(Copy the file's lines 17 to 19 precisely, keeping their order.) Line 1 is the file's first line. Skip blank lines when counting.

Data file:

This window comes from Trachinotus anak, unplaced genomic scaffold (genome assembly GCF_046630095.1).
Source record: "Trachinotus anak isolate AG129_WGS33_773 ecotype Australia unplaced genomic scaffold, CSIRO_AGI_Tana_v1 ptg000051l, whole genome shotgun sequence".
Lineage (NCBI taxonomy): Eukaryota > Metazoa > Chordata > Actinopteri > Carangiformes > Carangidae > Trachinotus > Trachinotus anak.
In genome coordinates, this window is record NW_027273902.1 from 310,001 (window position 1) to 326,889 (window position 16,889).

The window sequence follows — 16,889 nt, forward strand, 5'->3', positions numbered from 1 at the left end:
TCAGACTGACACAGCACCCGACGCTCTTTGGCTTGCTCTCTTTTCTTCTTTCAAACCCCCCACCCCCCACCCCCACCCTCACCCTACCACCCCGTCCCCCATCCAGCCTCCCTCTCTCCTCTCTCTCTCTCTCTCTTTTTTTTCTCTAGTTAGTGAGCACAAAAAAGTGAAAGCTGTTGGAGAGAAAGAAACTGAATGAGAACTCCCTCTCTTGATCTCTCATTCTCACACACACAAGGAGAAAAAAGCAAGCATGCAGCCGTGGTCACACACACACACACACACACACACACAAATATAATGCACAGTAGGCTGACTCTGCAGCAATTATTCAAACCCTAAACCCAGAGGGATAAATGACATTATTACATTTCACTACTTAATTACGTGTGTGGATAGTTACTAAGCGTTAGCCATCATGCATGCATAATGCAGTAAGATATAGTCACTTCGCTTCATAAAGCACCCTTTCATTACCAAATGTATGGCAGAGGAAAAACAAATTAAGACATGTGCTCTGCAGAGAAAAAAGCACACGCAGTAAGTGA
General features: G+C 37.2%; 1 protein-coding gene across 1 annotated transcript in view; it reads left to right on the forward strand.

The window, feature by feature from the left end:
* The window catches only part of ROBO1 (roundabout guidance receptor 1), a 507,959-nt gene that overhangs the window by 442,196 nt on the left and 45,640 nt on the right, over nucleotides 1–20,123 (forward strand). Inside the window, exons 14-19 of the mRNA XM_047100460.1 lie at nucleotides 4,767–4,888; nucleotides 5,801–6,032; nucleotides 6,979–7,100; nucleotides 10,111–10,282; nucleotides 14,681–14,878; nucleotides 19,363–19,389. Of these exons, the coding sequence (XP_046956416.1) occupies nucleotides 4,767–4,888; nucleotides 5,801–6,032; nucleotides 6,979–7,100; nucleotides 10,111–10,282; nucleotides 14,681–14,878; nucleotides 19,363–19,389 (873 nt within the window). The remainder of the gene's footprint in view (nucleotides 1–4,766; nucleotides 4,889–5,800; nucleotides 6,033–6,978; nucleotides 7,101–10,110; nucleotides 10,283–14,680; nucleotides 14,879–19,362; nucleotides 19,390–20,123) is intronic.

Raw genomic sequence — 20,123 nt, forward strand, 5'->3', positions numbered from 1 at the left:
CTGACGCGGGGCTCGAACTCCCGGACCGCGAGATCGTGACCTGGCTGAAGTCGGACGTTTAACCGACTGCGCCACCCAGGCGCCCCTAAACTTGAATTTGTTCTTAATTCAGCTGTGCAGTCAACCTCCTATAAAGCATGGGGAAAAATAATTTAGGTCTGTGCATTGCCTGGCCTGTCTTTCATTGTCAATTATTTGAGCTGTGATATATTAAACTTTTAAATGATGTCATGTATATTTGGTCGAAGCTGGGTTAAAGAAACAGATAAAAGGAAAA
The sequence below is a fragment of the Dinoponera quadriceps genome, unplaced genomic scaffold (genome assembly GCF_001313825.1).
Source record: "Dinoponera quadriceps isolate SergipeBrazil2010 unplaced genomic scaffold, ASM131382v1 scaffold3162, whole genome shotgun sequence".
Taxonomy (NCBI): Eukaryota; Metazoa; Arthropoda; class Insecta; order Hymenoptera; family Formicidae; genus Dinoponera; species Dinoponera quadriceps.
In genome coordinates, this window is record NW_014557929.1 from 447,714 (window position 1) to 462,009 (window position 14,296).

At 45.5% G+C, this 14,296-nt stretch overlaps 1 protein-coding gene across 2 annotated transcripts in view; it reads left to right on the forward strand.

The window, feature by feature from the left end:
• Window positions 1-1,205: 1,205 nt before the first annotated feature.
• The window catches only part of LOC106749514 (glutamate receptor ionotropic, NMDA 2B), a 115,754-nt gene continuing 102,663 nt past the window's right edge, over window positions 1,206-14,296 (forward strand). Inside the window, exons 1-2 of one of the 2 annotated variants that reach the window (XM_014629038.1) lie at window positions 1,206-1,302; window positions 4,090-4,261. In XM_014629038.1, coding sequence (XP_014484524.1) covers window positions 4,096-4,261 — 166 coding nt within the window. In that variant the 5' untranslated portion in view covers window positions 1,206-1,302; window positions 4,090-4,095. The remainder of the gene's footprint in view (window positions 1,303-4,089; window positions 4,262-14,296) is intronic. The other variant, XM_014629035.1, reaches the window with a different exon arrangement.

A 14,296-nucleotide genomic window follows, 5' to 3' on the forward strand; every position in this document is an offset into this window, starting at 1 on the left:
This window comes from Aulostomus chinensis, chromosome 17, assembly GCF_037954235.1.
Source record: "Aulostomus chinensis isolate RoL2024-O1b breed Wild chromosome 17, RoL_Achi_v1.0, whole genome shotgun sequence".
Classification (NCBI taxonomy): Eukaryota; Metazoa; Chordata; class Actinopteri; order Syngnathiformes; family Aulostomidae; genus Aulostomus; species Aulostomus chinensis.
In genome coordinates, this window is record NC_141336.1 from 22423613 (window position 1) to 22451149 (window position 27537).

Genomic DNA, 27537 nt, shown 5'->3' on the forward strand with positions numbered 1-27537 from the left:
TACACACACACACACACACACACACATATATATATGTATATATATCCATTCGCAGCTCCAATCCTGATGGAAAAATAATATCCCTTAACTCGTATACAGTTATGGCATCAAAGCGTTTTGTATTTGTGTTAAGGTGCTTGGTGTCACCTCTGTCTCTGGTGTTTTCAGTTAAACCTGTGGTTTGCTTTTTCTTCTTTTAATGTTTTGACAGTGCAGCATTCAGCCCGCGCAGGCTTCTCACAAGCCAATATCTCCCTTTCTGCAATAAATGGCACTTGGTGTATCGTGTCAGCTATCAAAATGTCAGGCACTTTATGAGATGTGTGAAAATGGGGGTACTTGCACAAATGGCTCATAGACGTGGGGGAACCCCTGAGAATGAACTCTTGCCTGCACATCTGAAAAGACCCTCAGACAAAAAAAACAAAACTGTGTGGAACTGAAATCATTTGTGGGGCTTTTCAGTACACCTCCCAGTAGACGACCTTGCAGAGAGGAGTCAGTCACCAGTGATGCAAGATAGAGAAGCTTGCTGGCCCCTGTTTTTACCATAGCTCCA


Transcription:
The window, feature by feature from the left end:
• Window positions 1-1,205: 1,205 nt before the first annotated feature.
• The window catches only part of LOC106749514 (glutamate receptor ionotropic, NMDA 2B), a 115,754-nt gene continuing 102,663 nt past the window's right edge, over window positions 1,206-14,296 (forward strand). Inside the window, exons 1-2 of one of the 2 annotated variants that reach the window (XM_014629038.1) lie at window positions 1,206-1,302; window positions 4,090-4,261. In XM_014629038.1, coding sequence (XP_014484524.1) covers window positions 4,096-4,261 — 166 coding nt within the window. In that variant the 5' untranslated portion in view covers window positions 1,206-1,302; window positions 4,090-4,095. The remainder of the gene's footprint in view (window positions 1,303-4,089; window positions 4,262-14,296) is intronic. The other variant, XM_014629035.1, reaches the window with a different exon arrangement.